Conference Name: Michigan Teachers of English to Speakers of Other Languages (MITESOL): ESL at the Crossroads
Refugees come to America to reestablish their lives. A necessity for their full emersion and incorporation into American society is English acquisition. Refugee resettlement agencies address this need but oftentimes their services expire after three to six months. The end of these introductory programs can not guarantee the refugees’ full comprehension of the English language, so more must be done.
English language learners often face the English speaking world before they master the language. Adult learners rarely encounter another similar ESL service that reinforces their English acquisition. What they learn in the first six months of their ESL program must provide them with the fundamentals of English that they will need to prosper in the United States. Issues such as these, and the unequal gender distribution within refugee resettlement ESL programs, will be discussed in the presentation, though the emphasis will be on K-12 learners.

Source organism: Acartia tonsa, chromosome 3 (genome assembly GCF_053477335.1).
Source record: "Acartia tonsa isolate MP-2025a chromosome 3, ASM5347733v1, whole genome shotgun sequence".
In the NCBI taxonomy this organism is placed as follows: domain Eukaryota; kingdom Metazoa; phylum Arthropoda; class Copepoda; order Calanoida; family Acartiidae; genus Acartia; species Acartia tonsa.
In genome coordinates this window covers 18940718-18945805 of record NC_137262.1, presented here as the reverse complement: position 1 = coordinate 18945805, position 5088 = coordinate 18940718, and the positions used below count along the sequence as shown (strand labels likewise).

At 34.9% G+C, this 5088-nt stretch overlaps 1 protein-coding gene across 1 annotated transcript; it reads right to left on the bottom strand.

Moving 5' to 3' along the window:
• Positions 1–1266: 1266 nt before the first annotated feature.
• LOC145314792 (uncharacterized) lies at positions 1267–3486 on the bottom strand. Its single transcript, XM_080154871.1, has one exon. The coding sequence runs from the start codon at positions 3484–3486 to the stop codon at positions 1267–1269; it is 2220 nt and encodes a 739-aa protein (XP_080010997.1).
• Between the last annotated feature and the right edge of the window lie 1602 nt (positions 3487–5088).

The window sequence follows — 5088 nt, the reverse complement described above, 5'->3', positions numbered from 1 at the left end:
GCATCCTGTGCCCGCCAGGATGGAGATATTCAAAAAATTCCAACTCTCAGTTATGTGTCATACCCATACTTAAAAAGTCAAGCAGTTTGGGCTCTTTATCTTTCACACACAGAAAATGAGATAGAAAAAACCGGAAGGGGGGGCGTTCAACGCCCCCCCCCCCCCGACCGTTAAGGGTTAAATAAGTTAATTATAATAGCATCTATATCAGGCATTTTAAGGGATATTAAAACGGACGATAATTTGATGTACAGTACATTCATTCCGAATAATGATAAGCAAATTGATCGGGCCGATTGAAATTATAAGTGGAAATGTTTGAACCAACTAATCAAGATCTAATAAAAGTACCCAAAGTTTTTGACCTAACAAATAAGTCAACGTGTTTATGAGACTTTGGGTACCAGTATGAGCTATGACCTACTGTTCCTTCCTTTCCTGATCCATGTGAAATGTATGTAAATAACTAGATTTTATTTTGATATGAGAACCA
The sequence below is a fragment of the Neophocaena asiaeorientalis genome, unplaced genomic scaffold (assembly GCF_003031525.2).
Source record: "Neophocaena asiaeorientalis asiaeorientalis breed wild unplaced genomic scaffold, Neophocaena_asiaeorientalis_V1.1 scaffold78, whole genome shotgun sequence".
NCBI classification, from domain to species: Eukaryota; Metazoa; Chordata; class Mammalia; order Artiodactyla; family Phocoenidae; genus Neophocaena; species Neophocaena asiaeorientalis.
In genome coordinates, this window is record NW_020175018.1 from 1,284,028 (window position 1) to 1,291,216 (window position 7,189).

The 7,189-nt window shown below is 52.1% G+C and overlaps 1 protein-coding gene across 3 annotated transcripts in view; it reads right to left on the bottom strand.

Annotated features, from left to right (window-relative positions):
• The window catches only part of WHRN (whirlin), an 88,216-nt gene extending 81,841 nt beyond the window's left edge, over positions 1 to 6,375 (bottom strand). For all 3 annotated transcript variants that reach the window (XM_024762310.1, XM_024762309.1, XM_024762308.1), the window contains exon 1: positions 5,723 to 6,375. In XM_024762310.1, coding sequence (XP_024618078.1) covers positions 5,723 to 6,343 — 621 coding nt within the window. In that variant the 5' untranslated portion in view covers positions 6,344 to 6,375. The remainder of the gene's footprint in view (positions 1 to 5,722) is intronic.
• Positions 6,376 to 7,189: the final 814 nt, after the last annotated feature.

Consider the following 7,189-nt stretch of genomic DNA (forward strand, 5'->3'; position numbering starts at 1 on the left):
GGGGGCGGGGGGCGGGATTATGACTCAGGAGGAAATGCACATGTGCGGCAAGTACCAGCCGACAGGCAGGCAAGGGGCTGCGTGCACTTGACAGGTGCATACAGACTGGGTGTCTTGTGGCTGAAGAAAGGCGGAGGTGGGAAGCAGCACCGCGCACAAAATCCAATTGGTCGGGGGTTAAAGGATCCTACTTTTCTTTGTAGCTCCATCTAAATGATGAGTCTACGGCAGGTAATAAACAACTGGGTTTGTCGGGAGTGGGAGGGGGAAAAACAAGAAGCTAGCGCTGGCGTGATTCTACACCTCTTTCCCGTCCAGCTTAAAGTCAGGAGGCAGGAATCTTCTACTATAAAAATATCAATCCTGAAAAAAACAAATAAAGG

K-12 refugee students, too, suffer from inadequate English preparation, and it hinders their opportunities for educational advancement. K-12 teachers need to be aware of the specific needs of refugee students, and they must know how to best address those needs. This presentation primarily explores and attempts to resolve this issue. The investigation of what programming is available both in Michigan and elsewhere for these specific ESL students helps determine what more can be done.
From a first hand experience with the Refugee Resettlement and Immigration Services of Atlanta, and from interviews with representatives from Bethany Christian Services, information is gathered about ESL programs for all ages currently in place for refugees. Their effectiveness is determined and scrutinized. The examination of these programs is the basis for conclusions drawn about an ideal ESL program for refugee students which will be supplied and openly discussed to conclude the presentation.
Dr. Christen Pearson and student Andrea Blanchard